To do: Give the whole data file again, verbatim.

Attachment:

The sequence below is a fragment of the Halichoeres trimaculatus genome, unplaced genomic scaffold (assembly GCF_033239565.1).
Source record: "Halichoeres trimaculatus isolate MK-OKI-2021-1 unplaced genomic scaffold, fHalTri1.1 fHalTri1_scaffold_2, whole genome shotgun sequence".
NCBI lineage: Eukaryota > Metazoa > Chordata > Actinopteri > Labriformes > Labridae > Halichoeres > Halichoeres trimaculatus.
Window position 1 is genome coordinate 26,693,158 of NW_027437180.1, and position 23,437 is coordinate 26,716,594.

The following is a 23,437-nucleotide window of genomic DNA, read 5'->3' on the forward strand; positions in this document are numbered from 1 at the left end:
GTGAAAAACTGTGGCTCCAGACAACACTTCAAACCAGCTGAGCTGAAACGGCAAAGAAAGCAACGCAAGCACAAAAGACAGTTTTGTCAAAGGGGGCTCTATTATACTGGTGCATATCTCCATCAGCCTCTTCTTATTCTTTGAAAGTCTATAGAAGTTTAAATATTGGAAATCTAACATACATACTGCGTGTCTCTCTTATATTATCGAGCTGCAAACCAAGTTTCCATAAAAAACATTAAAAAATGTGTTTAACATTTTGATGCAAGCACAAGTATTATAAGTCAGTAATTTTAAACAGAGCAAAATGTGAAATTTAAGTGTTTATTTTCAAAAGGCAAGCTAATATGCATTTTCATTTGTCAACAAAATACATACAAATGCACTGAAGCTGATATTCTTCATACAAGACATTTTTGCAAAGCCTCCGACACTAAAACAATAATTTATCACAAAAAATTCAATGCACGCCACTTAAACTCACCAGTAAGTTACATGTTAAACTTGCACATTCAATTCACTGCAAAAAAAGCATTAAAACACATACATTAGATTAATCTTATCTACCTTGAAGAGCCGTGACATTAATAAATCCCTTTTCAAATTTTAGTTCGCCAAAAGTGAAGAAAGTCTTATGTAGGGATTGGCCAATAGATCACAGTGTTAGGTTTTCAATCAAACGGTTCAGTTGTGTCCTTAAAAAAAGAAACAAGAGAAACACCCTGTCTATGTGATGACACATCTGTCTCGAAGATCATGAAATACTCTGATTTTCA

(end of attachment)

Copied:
The sequence below is a fragment of the Halichoeres trimaculatus genome, unplaced genomic scaffold (assembly GCF_033239565.1).
Source record: "Halichoeres trimaculatus isolate MK-OKI-2021-1 unplaced genomic scaffold, fHalTri1.1 fHalTri1_scaffold_2, whole genome shotgun sequence".
NCBI lineage: Eukaryota > Metazoa > Chordata > Actinopteri > Labriformes > Labridae > Halichoeres > Halichoeres trimaculatus.
Window position 1 is genome coordinate 26,693,158 of NW_027437180.1, and position 23,437 is coordinate 26,716,594.

The following is a 23,437-nucleotide window of genomic DNA, read 5'->3' on the forward strand; positions in this document are numbered from 1 at the left end:
GTGAAAAACTGTGGCTCCAGACAACACTTCAAACCAGCTGAGCTGAAACGGCAAAGAAAGCAACGCAAGCACAAAAGACAGTTTTGTCAAAGGGGGCTCTATTATACTGGTGCATATCTCCATCAGCCTCTTCTTATTCTTTGAAAGTCTATAGAAGTTTAAATATTGGAAATCTAACATACATACTGCGTGTCTCTCTTATATTATCGAGCTGCAAACCAAGTTTCCATAAAAAACATTAAAAAATGTGTTTAACATTTTGATGCAAGCACAAGTATTATAAGTCAGTAATTTTAAACAGAGCAAAATGTGAAATTTAAGTGTTTATTTTCAAAAGGCAAGCTAATATGCATTTTCATTTGTCAACAAAATACATACAAATGCACTGAAGCTGATATTCTTCATACAAGACATTTTTGCAAAGCCTCCGACACTAAAACAATAATTTATCACAAAAAATTCAATGCACGCCACTTAAACTCACCAGTAAGTTACATGTTAAACTTGCACATTCAATTCACTGCAAAAAAAGCATTAAAACACATACATTAGATTAATCTTATCTACCTTGAAGAGCCGTGACATTAATAAATCCCTTTTCAAATTTTAGTTCGCCAAAAGTGAAGAAAGTCTTATGTAGGGATTGGCCAATAGATCACAGTGTTAGGTTTTCAATCAAACGGTTCAGTTGTGTCCTTAAAAAAAGAAACAAGAGAAACACCCTGTCTATGTGATGACACATCTGTCTCGAAGATCATGAAATACTCTGATTTTCA